“It is what it is.” That’s what my brother always says when a problem arises. It’s his excuse to avoid facing a difficult situation. Too often we just accept our conditions without looking at options that could actually benefit us. Avoiding exercise is an example. Here is a list of some of the most common myths about exercise and aging:
Myth 1: There’s no point to exercising. I’m going to get old anyway.
Fact: Exercise and strength training helps you look and feel younger and stay active longer. Regular physical activity lowers your risk for a variety of conditions, including Alzheimer’s and dementia, heart disease, diabetes, colon cancer, high blood pressure, and obesity.
Myth 2: Older people shouldn’t exercise. They should save their strength and rest.
Fact: Research shows that a sedentary lifestyle is unhealthy for adults over 50. Inactivity often causes older adults to lose the ability to do things on their own and can lead to more hospitalizations, doctor visits, and use of medicines for illnesses.
Myth 3: Exercise puts me at risk of falling down.
Fact: Regular exercise, by building strength and stamina, prevents loss of bone mass and improves balance, actually reducing your risk of falling.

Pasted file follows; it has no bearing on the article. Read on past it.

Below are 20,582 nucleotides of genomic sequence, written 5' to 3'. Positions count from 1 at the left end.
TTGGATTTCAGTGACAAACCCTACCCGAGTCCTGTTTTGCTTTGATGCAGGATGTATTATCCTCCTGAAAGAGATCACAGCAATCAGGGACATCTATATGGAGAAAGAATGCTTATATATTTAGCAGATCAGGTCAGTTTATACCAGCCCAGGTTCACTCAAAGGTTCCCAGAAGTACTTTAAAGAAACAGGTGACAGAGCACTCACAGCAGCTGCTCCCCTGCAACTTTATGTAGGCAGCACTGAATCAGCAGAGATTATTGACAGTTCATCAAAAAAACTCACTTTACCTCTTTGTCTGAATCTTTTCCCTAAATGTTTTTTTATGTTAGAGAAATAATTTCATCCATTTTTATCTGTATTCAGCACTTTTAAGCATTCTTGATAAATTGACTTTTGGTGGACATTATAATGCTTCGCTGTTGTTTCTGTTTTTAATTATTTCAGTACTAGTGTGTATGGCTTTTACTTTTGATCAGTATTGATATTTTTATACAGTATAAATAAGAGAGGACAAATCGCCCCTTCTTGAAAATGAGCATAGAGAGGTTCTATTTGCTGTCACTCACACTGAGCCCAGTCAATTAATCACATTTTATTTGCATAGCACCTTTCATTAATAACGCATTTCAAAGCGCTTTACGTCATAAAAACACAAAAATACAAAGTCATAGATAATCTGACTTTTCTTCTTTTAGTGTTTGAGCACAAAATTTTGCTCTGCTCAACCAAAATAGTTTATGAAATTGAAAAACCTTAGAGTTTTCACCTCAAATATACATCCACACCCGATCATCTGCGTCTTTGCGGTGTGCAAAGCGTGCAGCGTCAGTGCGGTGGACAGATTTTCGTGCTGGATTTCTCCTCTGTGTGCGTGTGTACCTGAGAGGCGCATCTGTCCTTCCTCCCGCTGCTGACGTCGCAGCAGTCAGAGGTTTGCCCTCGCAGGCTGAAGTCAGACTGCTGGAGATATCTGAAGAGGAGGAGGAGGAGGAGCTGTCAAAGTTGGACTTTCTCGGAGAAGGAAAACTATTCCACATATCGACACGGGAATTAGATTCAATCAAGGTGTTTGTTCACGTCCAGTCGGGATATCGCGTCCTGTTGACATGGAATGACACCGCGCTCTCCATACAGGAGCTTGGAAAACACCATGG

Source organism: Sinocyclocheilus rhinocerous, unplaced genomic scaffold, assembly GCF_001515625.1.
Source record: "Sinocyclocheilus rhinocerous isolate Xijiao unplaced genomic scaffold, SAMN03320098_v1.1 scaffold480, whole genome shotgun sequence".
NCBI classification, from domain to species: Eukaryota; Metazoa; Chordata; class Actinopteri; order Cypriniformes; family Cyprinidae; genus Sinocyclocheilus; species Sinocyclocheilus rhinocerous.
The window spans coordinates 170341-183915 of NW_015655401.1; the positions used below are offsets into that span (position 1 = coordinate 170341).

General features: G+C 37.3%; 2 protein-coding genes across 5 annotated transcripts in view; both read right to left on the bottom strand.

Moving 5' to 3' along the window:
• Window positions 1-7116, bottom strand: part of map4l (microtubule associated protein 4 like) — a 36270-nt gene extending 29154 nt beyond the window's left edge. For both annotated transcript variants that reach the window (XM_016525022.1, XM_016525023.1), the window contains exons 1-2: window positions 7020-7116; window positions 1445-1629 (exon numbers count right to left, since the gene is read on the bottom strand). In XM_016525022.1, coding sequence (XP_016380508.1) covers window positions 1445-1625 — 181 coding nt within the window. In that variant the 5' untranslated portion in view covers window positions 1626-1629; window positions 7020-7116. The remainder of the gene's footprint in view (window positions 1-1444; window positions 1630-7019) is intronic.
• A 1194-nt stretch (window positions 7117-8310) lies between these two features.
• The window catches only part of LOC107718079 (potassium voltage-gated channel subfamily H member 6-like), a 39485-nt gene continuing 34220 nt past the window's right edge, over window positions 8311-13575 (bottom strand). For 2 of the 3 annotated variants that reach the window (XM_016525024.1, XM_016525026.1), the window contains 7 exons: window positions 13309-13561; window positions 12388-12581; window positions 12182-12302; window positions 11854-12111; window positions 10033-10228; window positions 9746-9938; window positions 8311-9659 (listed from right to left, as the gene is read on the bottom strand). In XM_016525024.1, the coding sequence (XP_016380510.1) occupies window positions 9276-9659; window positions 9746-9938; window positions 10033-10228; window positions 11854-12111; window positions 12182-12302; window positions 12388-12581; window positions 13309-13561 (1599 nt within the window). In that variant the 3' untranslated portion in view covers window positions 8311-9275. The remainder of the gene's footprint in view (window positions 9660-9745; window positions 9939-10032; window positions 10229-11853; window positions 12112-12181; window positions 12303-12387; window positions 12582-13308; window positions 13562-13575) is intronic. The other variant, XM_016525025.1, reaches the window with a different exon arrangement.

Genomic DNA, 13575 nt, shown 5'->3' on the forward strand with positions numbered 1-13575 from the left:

Myth 4: It’s too late. I’m already too old to start exercising.
Fact: You’re never too old to exercise! If you’ve never exercised before, or it’s been a while, start with light walking and other gentle activities.
Myth 5: I’m disabled. I can’t exercise sitting down.
Fact: Chair-bound people face special challenges but can lift light weights, stretch, and do chair aerobics to increase range of motion, improve muscle tone, and promote cardiovascular health.
Fact: Check with your medical provider before beginning a new exercise program if you have been inactive.
At Kirby Pines we have many exercise options with a variety of exercise classes from the sit/stand class to water aerobics to Yoga Stretch. Check our schedule and see what works for you. The Oasis has free weights and 10 different machines to build strength and endurance.
The Serenity Prayer [God grant me the serenity to accept the things I cannot change; courage to change the things I can; and wisdom to know the difference] reminds me at times we really don’t have to accept, “It is, what it is.” Just maybe “what it is” isn’t what it could be.